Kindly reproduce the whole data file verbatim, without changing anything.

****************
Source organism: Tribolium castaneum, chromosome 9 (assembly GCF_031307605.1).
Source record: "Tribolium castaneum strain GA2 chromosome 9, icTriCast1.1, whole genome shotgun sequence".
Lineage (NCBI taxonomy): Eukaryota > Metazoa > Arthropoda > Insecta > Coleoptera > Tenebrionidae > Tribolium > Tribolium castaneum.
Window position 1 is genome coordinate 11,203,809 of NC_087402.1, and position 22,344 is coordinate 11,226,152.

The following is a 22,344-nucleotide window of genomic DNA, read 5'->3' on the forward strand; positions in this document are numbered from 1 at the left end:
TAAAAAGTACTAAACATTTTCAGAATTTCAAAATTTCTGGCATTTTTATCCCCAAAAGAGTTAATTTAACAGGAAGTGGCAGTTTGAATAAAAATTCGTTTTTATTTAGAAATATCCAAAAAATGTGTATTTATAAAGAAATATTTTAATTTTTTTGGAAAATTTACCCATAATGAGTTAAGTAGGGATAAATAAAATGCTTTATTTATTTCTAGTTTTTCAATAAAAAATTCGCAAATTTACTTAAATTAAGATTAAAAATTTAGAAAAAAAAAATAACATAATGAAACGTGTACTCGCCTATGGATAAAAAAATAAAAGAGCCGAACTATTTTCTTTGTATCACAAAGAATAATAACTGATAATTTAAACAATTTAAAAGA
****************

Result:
Source organism: Tribolium castaneum, chromosome 9 (assembly GCF_031307605.1).
Source record: "Tribolium castaneum strain GA2 chromosome 9, icTriCast1.1, whole genome shotgun sequence".
Lineage (NCBI taxonomy): Eukaryota > Metazoa > Arthropoda > Insecta > Coleoptera > Tenebrionidae > Tribolium > Tribolium castaneum.
Window position 1 is genome coordinate 11,203,809 of NC_087402.1, and position 22,344 is coordinate 11,226,152.

The following is a 22,344-nucleotide window of genomic DNA, read 5'->3' on the forward strand; positions in this document are numbered from 1 at the left end:
TAAAAAGTACTAAACATTTTCAGAATTTCAAAATTTCTGGCATTTTTATCCCCAAAAGAGTTAATTTAACAGGAAGTGGCAGTTTGAATAAAAATTCGTTTTTATTTAGAAATATCCAAAAAATGTGTATTTATAAAGAAATATTTTAATTTTTTTGGAAAATTTACCCATAATGAGTTAAGTAGGGATAAATAAAATGCTTTATTTATTTCTAGTTTTTCAATAAAAAATTCGCAAATTTACTTAAATTAAGATTAAAAATTTAGAAAAAAAAAATAACATAATGAAACGTGTACTCGCCTATGGATAAAAAAATAAAAGAGCCGAACTATTTTCTTTGTATCACAAAGAATAATAACTGATAATTTAAACAATTTAAAAGA